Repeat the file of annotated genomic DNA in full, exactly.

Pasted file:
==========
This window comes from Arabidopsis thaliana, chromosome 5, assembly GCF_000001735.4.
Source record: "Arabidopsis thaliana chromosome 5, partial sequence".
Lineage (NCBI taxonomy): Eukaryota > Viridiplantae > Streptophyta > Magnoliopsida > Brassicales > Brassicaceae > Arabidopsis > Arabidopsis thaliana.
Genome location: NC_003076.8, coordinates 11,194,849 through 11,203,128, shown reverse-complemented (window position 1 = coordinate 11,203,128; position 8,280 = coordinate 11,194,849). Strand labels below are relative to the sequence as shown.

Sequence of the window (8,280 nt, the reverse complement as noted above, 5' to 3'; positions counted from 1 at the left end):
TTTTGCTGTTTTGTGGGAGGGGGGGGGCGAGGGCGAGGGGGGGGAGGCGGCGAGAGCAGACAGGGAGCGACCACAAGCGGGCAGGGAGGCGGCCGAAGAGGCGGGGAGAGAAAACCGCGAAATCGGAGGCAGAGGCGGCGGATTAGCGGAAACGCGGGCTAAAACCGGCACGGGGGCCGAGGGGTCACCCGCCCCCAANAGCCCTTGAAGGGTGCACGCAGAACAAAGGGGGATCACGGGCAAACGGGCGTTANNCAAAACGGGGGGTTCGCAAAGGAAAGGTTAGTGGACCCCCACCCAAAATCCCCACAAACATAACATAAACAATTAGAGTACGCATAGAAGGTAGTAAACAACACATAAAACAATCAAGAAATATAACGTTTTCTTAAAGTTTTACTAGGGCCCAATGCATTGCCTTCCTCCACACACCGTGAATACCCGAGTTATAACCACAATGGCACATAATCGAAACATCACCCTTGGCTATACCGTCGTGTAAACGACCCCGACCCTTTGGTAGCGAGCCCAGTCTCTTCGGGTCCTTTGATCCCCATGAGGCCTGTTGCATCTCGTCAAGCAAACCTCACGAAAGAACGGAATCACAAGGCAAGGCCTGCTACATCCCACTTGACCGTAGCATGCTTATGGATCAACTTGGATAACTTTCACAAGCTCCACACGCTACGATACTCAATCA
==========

This window comes from Arabidopsis thaliana, chromosome 5, assembly GCF_000001735.4.
Source record: "Arabidopsis thaliana chromosome 5, partial sequence".
Lineage (NCBI taxonomy): Eukaryota > Viridiplantae > Streptophyta > Magnoliopsida > Brassicales > Brassicaceae > Arabidopsis > Arabidopsis thaliana.
Genome location: NC_003076.8, coordinates 11,194,849 through 11,203,128, shown reverse-complemented (window position 1 = coordinate 11,203,128; position 8,280 = coordinate 11,194,849). Strand labels below are relative to the sequence as shown.

Sequence of the window (8,280 nt, the reverse complement as noted above, 5' to 3'; positions counted from 1 at the left end):
TTTTGCTGTTTTGTGGGAGGGGGGGGGCGAGGGCGAGGGGGGGGAGGCGGCGAGAGCAGACAGGGAGCGACCACAAGCGGGCAGGGAGGCGGCCGAAGAGGCGGGGAGAGAAAACCGCGAAATCGGAGGCAGAGGCGGCGGATTAGCGGAAACGCGGGCTAAAACCGGCACGGGGGCCGAGGGGTCACCCGCCCCCAANAGCCCTTGAAGGGTGCACGCAGAACAAAGGGGGATCACGGGCAAACGGGCGTTANNCAAAACGGGGGGTTCGCAAAGGAAAGGTTAGTGGACCCCCACCCAAAATCCCCACAAACATAACATAAACAATTAGAGTACGCATAGAAGGTAGTAAACAACACATAAAACAATCAAGAAATATAACGTTTTCTTAAAGTTTTACTAGGGCCCAATGCATTGCCTTCCTCCACACACCGTGAATACCCGAGTTATAACCACAATGGCACATAATCGAAACATCACCCTTGGCTATACCGTCGTGTAAACGACCCCGACCCTTTGGTAGCGAGCCCAGTCTCTTCGGGTCCTTTGATCCCCATGAGGCCTGTTGCATCTCGTCAAGCAAACCTCACGAAAGAACGGAATCACAAGGCAAGGCCTGCTACATCCCACTTGACCGTAGCATGCTTATGGATCAACTTGGATAACTTTCACAAGCTCCACACGCTACGATACTCAATCA